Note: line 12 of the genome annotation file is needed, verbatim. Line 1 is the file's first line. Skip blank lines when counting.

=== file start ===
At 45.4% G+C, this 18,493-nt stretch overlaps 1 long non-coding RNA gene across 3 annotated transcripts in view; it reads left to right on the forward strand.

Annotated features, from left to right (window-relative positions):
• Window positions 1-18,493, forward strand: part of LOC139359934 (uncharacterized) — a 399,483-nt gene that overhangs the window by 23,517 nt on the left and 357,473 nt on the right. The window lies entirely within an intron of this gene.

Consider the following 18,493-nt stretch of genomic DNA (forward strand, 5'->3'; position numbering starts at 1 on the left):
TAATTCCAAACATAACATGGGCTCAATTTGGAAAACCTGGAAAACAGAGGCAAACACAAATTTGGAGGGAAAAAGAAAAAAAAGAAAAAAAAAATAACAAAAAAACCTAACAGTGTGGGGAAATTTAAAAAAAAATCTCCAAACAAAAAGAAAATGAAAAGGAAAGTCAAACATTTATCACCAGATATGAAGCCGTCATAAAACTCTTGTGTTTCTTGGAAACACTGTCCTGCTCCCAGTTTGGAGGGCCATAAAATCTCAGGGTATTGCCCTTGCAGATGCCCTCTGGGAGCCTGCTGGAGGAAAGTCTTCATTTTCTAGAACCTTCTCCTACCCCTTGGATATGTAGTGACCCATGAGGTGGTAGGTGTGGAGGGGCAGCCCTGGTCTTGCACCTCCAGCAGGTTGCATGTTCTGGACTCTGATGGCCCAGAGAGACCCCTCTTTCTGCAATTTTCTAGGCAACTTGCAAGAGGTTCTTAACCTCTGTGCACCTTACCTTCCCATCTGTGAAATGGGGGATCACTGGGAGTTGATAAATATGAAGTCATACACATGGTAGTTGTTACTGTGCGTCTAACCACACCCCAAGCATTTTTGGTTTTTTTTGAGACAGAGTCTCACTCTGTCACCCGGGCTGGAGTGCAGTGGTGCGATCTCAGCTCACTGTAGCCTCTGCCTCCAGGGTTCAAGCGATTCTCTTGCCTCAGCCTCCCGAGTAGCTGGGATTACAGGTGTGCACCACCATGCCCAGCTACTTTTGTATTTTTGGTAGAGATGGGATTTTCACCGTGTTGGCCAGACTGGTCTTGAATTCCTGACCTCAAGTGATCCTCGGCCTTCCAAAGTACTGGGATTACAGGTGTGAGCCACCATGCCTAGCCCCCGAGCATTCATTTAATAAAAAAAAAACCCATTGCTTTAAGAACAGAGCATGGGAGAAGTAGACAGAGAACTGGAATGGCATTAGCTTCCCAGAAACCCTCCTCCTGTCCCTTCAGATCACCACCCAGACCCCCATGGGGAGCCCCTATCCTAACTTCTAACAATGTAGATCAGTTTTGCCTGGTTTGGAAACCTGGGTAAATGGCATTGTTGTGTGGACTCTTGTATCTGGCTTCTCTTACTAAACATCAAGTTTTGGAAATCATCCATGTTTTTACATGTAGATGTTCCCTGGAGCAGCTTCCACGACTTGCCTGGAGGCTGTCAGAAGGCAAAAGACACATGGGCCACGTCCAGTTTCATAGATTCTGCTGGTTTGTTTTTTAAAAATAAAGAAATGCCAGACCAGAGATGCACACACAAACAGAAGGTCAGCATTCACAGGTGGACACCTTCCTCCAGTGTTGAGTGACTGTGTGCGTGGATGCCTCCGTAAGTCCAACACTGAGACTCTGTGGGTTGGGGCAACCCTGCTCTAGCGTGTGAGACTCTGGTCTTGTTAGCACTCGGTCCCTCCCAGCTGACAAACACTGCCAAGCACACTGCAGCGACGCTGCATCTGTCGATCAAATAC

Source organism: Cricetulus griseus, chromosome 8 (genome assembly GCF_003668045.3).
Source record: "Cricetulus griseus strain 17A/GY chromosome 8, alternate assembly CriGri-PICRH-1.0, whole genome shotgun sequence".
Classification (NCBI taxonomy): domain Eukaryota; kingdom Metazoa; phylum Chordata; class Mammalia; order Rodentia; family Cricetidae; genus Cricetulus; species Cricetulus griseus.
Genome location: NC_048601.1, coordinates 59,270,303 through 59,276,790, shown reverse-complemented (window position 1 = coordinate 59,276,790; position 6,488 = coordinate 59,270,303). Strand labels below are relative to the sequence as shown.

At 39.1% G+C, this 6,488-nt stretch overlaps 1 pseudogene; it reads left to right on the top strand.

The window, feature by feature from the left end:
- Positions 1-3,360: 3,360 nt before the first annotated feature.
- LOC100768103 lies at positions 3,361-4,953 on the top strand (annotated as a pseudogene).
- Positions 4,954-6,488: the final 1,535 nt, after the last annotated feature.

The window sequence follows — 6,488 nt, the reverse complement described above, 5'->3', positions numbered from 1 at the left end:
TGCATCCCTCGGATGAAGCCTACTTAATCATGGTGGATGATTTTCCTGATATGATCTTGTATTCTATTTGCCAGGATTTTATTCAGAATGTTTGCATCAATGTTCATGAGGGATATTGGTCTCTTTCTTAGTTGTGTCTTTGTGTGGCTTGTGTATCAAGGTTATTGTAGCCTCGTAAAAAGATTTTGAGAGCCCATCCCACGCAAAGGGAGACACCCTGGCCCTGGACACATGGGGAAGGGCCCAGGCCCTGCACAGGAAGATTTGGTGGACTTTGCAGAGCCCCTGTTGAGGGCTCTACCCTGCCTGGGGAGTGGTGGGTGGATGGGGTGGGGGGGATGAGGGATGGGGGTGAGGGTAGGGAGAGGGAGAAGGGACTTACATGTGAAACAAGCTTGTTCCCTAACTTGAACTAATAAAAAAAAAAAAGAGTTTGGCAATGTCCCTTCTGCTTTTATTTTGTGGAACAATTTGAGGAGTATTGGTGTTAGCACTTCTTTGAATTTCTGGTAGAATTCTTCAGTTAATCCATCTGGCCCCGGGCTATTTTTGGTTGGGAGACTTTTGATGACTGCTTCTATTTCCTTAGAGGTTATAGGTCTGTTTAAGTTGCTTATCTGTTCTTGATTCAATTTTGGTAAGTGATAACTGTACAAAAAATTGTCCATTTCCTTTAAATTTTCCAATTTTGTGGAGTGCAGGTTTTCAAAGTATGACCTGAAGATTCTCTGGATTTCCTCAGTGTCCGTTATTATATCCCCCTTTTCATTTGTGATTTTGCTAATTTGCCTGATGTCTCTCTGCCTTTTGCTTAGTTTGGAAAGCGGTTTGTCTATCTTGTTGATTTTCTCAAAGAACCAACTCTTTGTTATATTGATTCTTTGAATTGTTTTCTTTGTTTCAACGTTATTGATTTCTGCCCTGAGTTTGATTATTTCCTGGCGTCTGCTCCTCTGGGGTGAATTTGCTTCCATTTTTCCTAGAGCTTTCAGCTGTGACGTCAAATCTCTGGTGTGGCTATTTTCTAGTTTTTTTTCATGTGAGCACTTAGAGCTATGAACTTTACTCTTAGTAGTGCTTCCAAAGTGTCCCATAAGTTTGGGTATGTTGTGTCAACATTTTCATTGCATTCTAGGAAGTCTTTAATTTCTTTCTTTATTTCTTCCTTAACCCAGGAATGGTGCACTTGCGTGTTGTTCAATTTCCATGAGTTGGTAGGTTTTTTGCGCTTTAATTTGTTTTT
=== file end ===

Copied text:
- Positions 1-3,360: 3,360 nt before the first annotated feature.